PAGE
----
Ukraine: Russian artillery appears to be struck in Izyum

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An undated video published on Twitter on Tuesday, May 10 by Ukraine’s Ministry of Defence shows a line of vehicles near Staryi Saltiv in the north-eastern city of Kharkiv followed by a strike on the rear vehicle. According to Kyiv, its servicemen “eliminated another new T-90M ‘Breakthrough’ tank” with a Carl Gustaf anti-tank rifle provided by the Swedish government. The equipment, it said, was “the pride of the Russian tank industry”.

Meanwhile, the Kremlin’s offensive in the Moscow-occupied areas of Zaporizhzhia, an oblast in southeastern Ukraine, is being met with resistance.

Its military administration wrote on Telegram: “The military situation in the Zaporizhia region has not changed significantly.

“The enemy is not conducting active hostilities, but is constantly shelling the positions of our troops with artillery.”

“According to locals, in Polohy, the Russian military shot about 20 of their cars,” it continued, “only to avoid going to the front line.”

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The post claimed Russian soldiers attempted to blame the destruction of the cars on “representatives of the resistance movement in the temporarily occupied territory of the Zaporizhzhia region”.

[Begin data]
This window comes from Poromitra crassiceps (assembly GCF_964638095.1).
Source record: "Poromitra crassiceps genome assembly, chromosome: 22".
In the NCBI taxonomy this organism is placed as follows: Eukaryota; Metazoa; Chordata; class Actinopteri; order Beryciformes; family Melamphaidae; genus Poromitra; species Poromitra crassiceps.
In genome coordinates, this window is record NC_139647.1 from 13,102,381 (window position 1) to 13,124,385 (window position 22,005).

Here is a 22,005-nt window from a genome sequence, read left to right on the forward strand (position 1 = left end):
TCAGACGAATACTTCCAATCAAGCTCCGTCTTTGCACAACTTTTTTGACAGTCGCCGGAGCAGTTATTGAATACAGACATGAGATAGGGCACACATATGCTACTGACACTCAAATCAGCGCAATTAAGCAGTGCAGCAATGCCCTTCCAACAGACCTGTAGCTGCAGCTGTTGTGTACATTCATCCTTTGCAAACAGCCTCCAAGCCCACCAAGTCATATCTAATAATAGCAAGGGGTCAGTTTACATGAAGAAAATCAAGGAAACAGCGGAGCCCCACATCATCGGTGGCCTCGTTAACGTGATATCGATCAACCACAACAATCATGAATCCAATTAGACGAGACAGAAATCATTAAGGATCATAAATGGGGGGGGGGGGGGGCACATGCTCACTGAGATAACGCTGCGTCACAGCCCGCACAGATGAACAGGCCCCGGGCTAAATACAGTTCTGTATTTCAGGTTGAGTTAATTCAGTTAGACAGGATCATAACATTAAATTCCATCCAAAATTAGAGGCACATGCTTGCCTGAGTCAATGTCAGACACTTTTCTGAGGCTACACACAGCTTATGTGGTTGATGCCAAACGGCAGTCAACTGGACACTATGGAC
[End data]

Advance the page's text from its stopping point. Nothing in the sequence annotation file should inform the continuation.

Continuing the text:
The military administration added: “The moral and psychological condition of the occupiers remains low, there is a systematic use of alcoholic beverages and desertion.”

Russia’s performance on the battlefield has been widely linked to low morale among Putin’s men.

As per the UK’s Ministry of Defence (MoD), Russia’s underestimation of Ukrainian resistance and its “best-case scenario” planning have added to the Kremlin’s demonstrable operational failings in a war it started nearly three months ago.

Those failings, the MoD said on Tuesday, May 10, prevented President Putin from announcing significant military success in Ukraine at the much-awaited Victory Day parade in Moscow on Monday, May 9.

It said: “Russia’s invasion plan is highly likely to have been based on the mistaken assumption that it would encounter limited resistance and would be able to encircle and bypass population centres rapidly.”

This assumption led Russian forces to attempt to carry out the initial phase of the assault “with a light, precise approach” aimed at achieving a quick victory with minimal cost.

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The ministry concluded: “This miscalculation led to unsustainable losses and a subsequent reduction in Russia’s operational focus.”

On May 2, the MoD said more than a quarter of the 120 battalion units Moscow committed to Ukraine have now been rendered combat-ineffective – a figure which represents about 65 percent of the Kremlin’s entire ground combat strength.

It claimed: “Some of Russia’s most elite units, including the VDV Airborne Forces, have suffered the highest levels of attrition.

“It will probably take years for Russia to reconstitute these forces.”

Ukraine’s Defence Ministry, meanwhile, said Moscow’s forces have lost 23,800 soldiers, 1,048 tanks, 2,519 armoured personnel carriers, 459 artillery systems, 194 aircraft and 84 cruise missiles.

According to the Security Service of Ukraine, the Russian military is counting killed soldiers in Ukraine as “missing” to hide the true number of combat deaths.

It said in a Facebook post on Tuesday, May 10 it had intercepted phone calls between Russian soldiers who admitted to hiding dead bodies in massive “dumps” across the country.

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